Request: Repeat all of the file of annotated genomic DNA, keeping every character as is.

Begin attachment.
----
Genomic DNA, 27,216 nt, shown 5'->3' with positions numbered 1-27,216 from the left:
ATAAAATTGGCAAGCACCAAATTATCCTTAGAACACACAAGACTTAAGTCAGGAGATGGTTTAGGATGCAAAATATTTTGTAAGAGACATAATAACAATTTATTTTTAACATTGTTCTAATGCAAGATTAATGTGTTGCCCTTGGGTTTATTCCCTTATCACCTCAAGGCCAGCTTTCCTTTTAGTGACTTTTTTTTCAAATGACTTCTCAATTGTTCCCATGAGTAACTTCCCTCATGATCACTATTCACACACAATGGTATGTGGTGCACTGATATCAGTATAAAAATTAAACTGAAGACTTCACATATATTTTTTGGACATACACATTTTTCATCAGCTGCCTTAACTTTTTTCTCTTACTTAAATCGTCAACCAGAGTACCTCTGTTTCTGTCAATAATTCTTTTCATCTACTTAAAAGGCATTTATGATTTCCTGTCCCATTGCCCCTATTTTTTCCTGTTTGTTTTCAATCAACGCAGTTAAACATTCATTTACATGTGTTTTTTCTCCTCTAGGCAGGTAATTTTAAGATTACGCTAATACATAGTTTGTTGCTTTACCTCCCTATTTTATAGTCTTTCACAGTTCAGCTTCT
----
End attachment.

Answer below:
Genomic DNA, 27,216 nt, shown 5'->3' with positions numbered 1-27,216 from the left:
ATAAAATTGGCAAGCACCAAATTATCCTTAGAACACACAAGACTTAAGTCAGGAGATGGTTTAGGATGCAAAATATTTTGTAAGAGACATAATAACAATTTATTTTTAACATTGTTCTAATGCAAGATTAATGTGTTGCCCTTGGGTTTATTCCCTTATCACCTCAAGGCCAGCTTTCCTTTTAGTGACTTTTTTTTCAAATGACTTCTCAATTGTTCCCATGAGTAACTTCCCTCATGATCACTATTCACACACAATGGTATGTGGTGCACTGATATCAGTATAAAAATTAAACTGAAGACTTCACATATATTTTTTGGACATACACATTTTTCATCAGCTGCCTTAACTTTTTTCTCTTACTTAAATCGTCAACCAGAGTACCTCTGTTTCTGTCAATAATTCTTTTCATCTACTTAAAAGGCATTTATGATTTCCTGTCCCATTGCCCCTATTTTTTCCTGTTTGTTTTCAATCAACGCAGTTAAACATTCATTTACATGTGTTTTTTCTCCTCTAGGCAGGTAATTTTAAGATTACGCTAATACATAGTTTGTTGCTTTACCTCCCTATTTTATAGTCTTTCACAGTTCAGCTTCT